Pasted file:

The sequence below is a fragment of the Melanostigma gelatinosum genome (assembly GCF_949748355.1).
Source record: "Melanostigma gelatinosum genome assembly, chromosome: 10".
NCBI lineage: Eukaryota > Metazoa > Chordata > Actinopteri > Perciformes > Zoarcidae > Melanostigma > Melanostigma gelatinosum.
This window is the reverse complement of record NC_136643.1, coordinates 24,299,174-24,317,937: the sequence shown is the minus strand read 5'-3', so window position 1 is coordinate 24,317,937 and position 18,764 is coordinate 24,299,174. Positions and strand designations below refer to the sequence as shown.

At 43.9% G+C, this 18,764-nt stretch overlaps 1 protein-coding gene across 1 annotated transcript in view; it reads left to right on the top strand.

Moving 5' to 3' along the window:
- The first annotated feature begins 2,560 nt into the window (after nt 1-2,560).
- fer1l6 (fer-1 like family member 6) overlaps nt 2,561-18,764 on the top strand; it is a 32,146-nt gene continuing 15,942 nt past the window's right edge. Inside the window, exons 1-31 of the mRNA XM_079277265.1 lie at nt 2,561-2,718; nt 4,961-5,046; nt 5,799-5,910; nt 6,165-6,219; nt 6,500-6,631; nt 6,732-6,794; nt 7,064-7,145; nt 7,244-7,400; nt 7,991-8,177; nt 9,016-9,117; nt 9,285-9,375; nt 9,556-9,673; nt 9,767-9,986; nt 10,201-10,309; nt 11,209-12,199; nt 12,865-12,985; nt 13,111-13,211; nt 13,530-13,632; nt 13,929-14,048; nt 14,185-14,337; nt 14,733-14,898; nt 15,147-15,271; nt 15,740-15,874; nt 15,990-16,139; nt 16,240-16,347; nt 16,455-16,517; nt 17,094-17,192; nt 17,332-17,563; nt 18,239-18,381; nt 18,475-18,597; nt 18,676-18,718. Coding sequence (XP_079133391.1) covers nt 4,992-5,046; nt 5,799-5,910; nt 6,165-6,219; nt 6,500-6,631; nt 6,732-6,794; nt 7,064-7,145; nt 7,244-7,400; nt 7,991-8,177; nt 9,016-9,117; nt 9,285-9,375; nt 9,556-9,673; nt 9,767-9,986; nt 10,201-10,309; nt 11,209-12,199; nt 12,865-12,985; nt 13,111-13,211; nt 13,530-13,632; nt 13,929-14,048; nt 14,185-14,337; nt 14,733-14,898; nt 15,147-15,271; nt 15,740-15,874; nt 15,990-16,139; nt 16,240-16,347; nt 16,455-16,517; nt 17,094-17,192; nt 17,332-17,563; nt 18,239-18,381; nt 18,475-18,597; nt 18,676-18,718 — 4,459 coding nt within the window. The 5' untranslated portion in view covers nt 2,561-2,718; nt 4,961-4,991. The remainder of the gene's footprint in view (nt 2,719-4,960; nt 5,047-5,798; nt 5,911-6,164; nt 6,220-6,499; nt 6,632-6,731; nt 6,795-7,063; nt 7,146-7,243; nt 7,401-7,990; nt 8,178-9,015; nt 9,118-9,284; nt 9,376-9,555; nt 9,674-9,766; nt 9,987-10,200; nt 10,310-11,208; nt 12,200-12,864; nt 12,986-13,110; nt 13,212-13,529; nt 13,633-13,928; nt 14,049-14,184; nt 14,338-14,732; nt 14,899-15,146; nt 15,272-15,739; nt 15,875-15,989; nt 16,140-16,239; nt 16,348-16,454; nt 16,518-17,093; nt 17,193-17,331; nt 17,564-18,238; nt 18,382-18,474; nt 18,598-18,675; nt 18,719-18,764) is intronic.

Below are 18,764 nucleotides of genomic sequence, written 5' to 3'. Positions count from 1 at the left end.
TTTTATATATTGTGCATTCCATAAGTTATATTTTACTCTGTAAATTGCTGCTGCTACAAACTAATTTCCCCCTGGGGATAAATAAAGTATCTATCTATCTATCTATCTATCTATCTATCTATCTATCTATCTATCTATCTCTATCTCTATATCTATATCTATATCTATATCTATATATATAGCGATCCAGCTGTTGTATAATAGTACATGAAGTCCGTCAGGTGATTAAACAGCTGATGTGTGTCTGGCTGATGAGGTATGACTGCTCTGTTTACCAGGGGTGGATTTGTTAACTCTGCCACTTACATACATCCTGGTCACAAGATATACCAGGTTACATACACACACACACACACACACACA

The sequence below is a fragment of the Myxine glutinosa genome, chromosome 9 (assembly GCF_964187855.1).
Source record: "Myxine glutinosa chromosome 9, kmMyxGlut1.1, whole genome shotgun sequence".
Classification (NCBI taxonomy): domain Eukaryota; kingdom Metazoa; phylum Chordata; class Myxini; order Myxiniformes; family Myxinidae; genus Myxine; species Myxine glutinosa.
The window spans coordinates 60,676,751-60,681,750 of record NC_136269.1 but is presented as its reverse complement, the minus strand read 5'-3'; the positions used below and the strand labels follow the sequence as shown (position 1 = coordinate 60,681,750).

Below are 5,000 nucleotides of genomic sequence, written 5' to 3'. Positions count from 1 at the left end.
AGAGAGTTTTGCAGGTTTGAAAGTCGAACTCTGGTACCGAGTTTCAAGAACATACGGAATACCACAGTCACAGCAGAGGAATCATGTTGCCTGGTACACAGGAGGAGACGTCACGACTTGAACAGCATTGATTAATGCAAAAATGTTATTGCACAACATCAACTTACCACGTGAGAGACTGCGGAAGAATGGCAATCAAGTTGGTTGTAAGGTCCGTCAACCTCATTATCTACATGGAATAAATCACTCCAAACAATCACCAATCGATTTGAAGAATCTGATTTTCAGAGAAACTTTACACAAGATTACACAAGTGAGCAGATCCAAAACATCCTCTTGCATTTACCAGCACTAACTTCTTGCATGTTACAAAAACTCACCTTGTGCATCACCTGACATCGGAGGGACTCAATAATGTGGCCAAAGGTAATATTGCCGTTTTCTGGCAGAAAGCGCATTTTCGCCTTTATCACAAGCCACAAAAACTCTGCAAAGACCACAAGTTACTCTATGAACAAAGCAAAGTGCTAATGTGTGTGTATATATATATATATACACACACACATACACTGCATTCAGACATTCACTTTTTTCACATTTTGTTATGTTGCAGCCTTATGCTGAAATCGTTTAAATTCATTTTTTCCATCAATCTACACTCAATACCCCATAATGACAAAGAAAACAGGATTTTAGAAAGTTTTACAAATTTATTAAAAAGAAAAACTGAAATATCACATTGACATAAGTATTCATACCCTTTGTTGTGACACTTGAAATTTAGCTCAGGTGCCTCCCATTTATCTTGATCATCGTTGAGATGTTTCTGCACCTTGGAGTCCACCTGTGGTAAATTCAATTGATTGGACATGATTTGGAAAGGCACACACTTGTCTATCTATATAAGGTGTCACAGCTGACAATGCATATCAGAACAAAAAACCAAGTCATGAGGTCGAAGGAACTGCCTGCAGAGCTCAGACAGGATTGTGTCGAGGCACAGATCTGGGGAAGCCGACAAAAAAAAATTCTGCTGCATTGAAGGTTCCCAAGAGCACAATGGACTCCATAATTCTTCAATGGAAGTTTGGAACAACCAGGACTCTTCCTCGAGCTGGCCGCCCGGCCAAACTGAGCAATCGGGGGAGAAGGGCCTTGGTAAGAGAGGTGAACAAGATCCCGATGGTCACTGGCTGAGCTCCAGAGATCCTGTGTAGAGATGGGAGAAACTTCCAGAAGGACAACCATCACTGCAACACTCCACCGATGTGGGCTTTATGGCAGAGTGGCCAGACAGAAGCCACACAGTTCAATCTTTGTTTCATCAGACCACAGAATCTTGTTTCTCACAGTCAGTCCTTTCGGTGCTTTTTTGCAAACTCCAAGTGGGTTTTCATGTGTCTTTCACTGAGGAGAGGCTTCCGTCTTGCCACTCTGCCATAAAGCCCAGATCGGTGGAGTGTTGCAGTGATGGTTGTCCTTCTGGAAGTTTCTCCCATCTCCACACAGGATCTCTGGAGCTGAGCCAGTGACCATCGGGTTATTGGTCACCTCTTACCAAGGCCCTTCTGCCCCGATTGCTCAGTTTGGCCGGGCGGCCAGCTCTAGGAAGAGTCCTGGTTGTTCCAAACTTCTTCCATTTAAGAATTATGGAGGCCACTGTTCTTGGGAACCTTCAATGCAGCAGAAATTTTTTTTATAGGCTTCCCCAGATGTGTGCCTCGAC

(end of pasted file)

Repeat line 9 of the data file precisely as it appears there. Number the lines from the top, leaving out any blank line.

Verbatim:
Below are 18,764 nucleotides of genomic sequence, written 5' to 3'. Positions count from 1 at the left end.